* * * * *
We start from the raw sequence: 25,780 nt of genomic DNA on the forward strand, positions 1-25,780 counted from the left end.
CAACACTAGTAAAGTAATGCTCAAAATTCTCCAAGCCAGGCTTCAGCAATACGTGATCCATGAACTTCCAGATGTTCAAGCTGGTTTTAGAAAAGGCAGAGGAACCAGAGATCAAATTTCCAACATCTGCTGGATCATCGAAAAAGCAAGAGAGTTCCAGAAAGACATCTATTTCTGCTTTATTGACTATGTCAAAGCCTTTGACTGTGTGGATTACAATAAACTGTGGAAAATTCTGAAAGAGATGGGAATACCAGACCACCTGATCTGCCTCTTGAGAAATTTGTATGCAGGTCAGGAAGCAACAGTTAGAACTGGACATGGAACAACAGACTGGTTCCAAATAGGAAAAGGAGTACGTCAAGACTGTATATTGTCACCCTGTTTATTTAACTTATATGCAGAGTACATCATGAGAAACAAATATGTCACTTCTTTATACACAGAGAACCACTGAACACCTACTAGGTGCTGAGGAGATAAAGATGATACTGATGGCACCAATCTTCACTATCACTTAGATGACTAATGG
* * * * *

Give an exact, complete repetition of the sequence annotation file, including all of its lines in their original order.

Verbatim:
We start from the raw sequence: 25,780 nt of genomic DNA on the forward strand, positions 1-25,780 counted from the left end.
CAACACTAGTAAAGTAATGCTCAAAATTCTCCAAGCCAGGCTTCAGCAATACGTGATCCATGAACTTCCAGATGTTCAAGCTGGTTTTAGAAAAGGCAGAGGAACCAGAGATCAAATTTCCAACATCTGCTGGATCATCGAAAAAGCAAGAGAGTTCCAGAAAGACATCTATTTCTGCTTTATTGACTATGTCAAAGCCTTTGACTGTGTGGATTACAATAAACTGTGGAAAATTCTGAAAGAGATGGGAATACCAGACCACCTGATCTGCCTCTTGAGAAATTTGTATGCAGGTCAGGAAGCAACAGTTAGAACTGGACATGGAACAACAGACTGGTTCCAAATAGGAAAAGGAGTACGTCAAGACTGTATATTGTCACCCTGTTTATTTAACTTATATGCAGAGTACATCATGAGAAACAAATATGTCACTTCTTTATACACAGAGAACCACTGAACACCTACTAGGTGCTGAGGAGATAAAGATGATACTGATGGCACCAATCTTCACTATCACTTAGATGACTAATGG